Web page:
Environmental FAQs

Q: What is RoHS and which products are affected?

A: Directive 2011/65/EU "Restriction of Hazardous Substances” in electrical and electronic equipment per EU Directive 2011/65/EU and its amendments.

RoHS applies to the following substances:

  • Lead (Pb)
  • Mercury (Hg)
  • Cadmium (Cd)
  • Hexavalent Chromium (Cr6+)
  • Polybrominated biphenyl (PBB)
  • Polybrominated Diphenyl Ether (PBDE)
  • Bis(2-ethylhexyl) phthalate (DEHP)
  • Benzyl butyl phthalate (BBP)
  • Dibutyl phthalate (DBP)
  • Diisobutyl phthalate (DIBP)

To comply with the EU RoHS legislation, each of these substances must either be removed or reduced below the maximum permitted concentrations in any products containing electrical or electronic components placed on the market within the European Union.

All consumer and commercial electrical and electronic products are affected.

Q: What is the difference between lead-free and RoHS-compliant?

A: While lead (Pb) is the most widely used toxic substance in electrical and electronic equipment (EEE), the term "lead-free" often implies the product contains no lead, but in some instances denotes the presence of lead below a defined maximum concentration. RoHS restricts ten substances, lead among them. To be compliant with the RoHS Directive, the presence of each of these substances must be reduced below their allowed maximum concentration values (MCV), or an applicable exemption taken.

Q: What are the benefits of the RoHS Directive?

A: The production of these raw materials and their eventual disposal can cause damage to both the environment in terms of pollution and to human health from occupational exposure and exposure following disposal. The elimination of these materials from use in products will reduce the environmental and health risks of exposure early in the supply chain.

Q: What is Fortinet's approach to the RoHS issues?

A: Due to concerns about the environmental and health impacts of hazardous substances used in electrical products, Fortinet completed a transition to Restriction of Hazardous Substances (RoHS) compliance. We respect the global environment and are committed to environmentally responsible products and behavior.  Fortinet fully support restrictions of hazardous substances that could reach the environment when such equipment reaches its end-of-life disposal.

Q: What is Fortinet's verification standard for RoHS compliance?

A: Fortinet follows the RoHS Directive (2011/65/EU) and considers a product to be RoHS-compliant if the maximum concentration value is less than 0.1% by weight in homogeneous materials for lead, mercury, hexavalent chromium, brominated flame retardants (PBBs and PBDEs) and phthalates (DEHP, BBP, DBP, DIBP), and is up to 0.01% by weight in homogeneous materials for cadmium, or if an applicable exemption is taken as defined by the Directive.

Q: My company is based in the USA. Does the European Union RoHS legislation affect us?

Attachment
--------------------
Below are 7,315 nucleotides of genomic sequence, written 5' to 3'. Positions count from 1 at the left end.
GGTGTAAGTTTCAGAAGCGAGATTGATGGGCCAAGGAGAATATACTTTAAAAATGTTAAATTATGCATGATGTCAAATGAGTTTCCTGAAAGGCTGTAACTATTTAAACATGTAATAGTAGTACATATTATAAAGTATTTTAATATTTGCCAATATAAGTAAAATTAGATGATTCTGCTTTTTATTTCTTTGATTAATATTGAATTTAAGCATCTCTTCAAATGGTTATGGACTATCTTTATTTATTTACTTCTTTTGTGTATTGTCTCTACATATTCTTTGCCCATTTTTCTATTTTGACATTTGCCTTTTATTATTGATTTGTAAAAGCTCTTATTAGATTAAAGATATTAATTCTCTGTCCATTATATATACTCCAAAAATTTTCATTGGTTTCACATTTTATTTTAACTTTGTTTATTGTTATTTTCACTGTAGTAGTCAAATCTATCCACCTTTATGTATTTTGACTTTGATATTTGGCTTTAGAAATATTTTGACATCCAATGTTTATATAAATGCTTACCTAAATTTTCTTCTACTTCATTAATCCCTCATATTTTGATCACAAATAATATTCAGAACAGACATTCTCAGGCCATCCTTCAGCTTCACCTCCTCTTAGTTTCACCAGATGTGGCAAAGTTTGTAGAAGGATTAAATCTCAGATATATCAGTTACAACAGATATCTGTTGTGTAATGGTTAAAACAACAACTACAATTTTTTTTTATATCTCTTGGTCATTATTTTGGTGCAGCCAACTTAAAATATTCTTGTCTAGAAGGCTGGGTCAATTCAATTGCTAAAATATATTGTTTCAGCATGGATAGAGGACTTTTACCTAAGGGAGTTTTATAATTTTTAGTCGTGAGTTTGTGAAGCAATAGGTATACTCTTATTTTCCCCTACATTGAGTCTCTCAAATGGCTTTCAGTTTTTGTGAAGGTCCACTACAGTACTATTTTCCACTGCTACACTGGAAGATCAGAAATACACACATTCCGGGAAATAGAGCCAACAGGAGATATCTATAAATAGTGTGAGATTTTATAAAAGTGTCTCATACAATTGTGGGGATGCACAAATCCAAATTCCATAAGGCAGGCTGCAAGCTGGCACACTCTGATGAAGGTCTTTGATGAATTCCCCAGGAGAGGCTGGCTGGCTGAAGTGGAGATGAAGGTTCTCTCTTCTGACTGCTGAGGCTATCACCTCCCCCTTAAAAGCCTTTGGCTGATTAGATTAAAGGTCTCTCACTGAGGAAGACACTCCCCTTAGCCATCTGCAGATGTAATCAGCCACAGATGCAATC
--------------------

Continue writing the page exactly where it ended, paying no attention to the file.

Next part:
A: If you place Fortinet products on the market to any European Union member country, yes, you are affected.

Q: How will Fortinet identify European Union RoHS-compliant products?

A: All EU RoHS-compliant products shipped from Fortinet have integrated into the serial number an identifier for RoHS-compliance. RoHS compliance is now a CE mark directive.  Therefore, the CE mark must be placed on the shipping box and product.

Q: How does Fortinet verify the materials from its vendors and suppliers are EU RoHS compliant?

A: To ensure RoHS compliance of components and assemblies, Fortinet collect and assess RoHS compliance declarations, Material Declarations and Analytical Test Results documents from the manufacturer as specified in the EN 50581:2012 (IEC 6300:2018) “Standard for RoHS2 Technical Documentation”.

Q: What is WEEE?

A: European Union Directive 2012/19/EU covers the handling of Waste from Electrical and Electronic Equipment by the producer upon a product’s end-of-life. In the EU, the "producer" is responsible for handling the WEEE product collection and recycling. The consistent interpretation of the "producer" by EU member states has been the "importer of record" (VAT Registrant), and that party must register and make available arrangements for treatment, recovery, and recycling of electrical and electronic equipment. Legislation became effective August 13, 2005. All EEE placed on the market after that date must be WEEE marked and arrangements made available for collection after the product's end-of-life.

Q: Why is the WEEE Directive needed?

A: In Europe, at the inception of WEEE, over 90% of electrical and electronic equipment went into landfill sites - around six million tons of waste every year. Emissions of hazardous substances to the soil, ground water and air that result are a risk to both health and the environment.

Q: Are the RoHS and WEEE directives related?

A: Yes, in the sense that RoHS restricts the use of hazardous substances placed into products and WEEE deals with the end-of-life recycling of those products containing hazardous substances. WEEE Directive aims to raise levels of recycling of WEEE and encourages products be designed with dismantling and recycling in mind. A key part of this is to make importers and distributors of electrical and electronic equipment to the EU responsible for meeting the costs of the collection, treatment, and recovery of WEEE. If products are designed with this in mind, there is an opportunity to reduce these costs. The RoHS Directive fits into this by reducing the amount of hazardous substances used in products. This reduces the risks to recycling staff and means that less special handling is required, again leading to a reduction in recycling costs.

Q: Where can I find more information on RoHS and WEEE?

A: Please refer to the European Commission's Environmental webpage.